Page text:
Google is planning to release a censored version of Google Search in China. It’s was a decade ago that the communist regime found Google flouting the censorship laws and banned the search engine from China. According to the documents, Google has already presented a demo to the Chinese officials.
According to a document leaked tagged “Google Confidential” the project has been under works since the last spring in 2017. The story was first reported by The Intercept earlier today.
In a conference in 2016, CEO of Google Sundar Pichai stated “I care about servicing users globally in every corner. Google is for everyone,” he said. “We want to be in China serving Chinese users.” Looks like it was an indication to Google’s remittance in China.
As revealed by one of the employees of Google the project has been codenamed “Dragonfly”. The Chinese great firewall is the force implementing the Draconian censorship laws banning multiple websites and censoring the content on the web. The app would censor the topics like anti-communism, democracy, human rights, and religion. This move seems a bit astray to its ideology on Chinese censorship.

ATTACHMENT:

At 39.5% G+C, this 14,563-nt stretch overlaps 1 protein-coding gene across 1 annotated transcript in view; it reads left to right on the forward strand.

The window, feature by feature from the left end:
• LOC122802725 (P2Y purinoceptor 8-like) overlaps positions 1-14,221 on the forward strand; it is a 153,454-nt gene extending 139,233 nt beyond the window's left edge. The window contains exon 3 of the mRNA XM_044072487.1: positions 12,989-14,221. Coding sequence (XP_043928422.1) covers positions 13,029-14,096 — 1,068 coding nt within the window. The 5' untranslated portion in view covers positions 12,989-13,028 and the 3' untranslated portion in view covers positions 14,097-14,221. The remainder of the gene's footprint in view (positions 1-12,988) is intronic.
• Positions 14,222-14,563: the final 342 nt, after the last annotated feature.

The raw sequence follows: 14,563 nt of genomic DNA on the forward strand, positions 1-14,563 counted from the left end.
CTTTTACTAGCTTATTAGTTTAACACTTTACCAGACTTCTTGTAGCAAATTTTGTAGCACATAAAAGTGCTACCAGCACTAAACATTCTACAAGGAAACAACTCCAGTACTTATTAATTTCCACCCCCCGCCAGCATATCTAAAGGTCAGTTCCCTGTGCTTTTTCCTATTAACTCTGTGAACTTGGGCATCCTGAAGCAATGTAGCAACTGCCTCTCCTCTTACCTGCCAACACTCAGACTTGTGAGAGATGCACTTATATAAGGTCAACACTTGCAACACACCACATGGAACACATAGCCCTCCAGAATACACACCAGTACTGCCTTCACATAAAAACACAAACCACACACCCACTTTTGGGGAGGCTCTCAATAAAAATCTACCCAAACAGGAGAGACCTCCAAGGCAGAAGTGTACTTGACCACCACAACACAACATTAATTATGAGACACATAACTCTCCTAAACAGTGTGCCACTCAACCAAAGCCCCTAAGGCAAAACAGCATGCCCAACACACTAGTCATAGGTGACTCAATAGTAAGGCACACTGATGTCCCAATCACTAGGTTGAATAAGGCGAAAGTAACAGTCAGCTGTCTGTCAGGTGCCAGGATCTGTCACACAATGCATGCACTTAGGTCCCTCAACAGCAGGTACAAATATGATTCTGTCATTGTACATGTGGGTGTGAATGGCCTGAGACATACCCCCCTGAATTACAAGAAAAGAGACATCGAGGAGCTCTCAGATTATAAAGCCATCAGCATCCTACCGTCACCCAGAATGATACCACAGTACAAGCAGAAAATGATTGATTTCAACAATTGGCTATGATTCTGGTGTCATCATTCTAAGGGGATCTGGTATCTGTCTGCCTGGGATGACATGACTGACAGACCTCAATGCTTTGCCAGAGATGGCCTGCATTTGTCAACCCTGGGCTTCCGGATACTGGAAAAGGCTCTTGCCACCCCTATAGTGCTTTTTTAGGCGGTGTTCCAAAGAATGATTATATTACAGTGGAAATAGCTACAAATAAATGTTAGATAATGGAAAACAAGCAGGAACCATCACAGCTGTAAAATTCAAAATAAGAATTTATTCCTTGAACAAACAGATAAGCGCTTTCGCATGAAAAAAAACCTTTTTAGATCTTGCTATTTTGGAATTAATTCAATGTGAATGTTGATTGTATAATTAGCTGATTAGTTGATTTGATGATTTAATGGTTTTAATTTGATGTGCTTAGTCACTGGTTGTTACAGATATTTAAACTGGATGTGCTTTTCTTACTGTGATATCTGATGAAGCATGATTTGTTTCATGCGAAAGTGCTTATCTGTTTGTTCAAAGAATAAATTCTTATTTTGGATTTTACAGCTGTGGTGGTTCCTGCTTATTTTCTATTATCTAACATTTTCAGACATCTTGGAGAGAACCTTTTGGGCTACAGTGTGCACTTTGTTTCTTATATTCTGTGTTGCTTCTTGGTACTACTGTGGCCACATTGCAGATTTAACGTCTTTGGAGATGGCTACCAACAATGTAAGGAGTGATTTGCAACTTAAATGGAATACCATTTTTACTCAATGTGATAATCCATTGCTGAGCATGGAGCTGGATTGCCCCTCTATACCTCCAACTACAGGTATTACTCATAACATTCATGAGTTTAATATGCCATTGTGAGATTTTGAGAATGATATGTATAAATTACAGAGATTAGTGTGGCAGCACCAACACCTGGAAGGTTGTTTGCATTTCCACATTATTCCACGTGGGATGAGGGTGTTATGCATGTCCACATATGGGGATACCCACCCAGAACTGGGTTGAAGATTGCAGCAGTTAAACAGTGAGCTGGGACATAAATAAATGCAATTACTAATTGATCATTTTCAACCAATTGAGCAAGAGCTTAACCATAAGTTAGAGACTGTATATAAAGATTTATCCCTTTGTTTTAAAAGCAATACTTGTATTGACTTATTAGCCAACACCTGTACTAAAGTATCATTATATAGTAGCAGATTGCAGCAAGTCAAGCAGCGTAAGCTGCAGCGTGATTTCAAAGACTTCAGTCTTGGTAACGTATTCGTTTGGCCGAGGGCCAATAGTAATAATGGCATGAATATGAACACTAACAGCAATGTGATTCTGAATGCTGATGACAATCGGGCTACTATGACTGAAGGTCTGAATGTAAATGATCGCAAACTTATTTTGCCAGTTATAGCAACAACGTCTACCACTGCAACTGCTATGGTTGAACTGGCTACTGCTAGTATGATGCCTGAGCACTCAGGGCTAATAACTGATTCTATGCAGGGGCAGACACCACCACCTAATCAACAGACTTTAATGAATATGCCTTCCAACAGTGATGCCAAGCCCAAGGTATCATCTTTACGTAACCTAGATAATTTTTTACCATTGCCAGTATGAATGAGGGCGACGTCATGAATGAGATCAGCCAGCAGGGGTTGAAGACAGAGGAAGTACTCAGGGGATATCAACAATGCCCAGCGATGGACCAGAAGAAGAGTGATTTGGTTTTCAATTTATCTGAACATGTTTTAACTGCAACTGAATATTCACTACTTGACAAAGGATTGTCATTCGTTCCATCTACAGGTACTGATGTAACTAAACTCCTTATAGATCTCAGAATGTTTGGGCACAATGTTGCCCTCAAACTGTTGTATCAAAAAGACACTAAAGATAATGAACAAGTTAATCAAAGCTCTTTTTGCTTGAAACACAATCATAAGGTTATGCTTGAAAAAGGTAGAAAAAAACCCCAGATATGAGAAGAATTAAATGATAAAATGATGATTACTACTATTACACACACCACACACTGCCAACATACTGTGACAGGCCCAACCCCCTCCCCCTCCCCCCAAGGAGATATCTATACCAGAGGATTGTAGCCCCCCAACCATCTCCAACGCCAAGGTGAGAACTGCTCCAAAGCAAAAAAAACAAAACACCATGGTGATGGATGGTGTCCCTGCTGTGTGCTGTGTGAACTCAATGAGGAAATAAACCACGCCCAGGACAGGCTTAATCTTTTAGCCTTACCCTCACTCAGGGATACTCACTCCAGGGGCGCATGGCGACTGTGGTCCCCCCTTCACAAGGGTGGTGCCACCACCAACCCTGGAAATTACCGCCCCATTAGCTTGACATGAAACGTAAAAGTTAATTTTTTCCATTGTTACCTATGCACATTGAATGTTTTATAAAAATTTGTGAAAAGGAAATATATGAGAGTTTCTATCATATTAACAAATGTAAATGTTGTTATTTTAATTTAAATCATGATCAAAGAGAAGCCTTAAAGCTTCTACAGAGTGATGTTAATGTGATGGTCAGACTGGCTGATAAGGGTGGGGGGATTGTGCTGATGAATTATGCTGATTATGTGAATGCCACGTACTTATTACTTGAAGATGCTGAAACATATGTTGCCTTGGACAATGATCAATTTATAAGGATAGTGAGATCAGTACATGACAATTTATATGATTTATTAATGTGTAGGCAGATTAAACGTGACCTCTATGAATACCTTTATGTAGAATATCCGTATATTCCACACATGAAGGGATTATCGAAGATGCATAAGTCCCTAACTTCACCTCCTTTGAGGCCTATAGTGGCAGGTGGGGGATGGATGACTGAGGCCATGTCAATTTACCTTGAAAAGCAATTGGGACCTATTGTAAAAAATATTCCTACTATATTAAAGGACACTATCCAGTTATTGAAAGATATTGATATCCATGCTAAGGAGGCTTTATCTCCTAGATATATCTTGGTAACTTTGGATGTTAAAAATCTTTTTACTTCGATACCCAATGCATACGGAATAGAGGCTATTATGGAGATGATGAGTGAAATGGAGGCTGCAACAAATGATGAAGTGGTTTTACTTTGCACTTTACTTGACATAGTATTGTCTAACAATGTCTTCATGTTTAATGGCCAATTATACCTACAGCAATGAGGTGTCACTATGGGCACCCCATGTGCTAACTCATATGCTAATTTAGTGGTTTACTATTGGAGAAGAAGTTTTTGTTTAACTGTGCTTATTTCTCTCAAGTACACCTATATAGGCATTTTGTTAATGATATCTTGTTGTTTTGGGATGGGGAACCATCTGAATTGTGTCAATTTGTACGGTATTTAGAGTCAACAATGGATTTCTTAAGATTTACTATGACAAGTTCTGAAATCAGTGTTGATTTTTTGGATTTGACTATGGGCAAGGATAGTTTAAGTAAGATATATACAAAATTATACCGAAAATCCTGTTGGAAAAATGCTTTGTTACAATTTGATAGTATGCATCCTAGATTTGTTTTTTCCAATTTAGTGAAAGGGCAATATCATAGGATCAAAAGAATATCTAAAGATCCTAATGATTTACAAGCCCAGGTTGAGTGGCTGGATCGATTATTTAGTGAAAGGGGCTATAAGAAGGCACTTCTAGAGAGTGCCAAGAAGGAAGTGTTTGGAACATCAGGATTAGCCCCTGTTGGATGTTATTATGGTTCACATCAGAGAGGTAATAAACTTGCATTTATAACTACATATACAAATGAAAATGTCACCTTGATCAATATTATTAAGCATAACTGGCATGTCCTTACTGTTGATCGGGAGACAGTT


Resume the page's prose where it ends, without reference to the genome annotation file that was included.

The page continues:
According to Intercept, if a person tries to search sensitive keywords the page will either return no results or the censored content will be removed from the results and a disclaimer would be displayed “some results may have been removed due to statutory requirements”.
This move has not gone down well with the Chiese Human rights association and has condemned Google for this move. Google isn’t completely ousted from China, it still has a few apps up and running in the country like Files Go and Google Translate. Also, Google announced that it would soon be opening an Artifical Intelligence Center in Beijing. Looks like Google is planning to finally enter the censor-ridden country one step at a time.
Google plans to release its search in the form of a customized Android app and it has already been presented to the top officials in China also it’s working on a second application which would act as a news aggregator. Timeline of the release is still uncertain and Google, as of now, has declined any comment.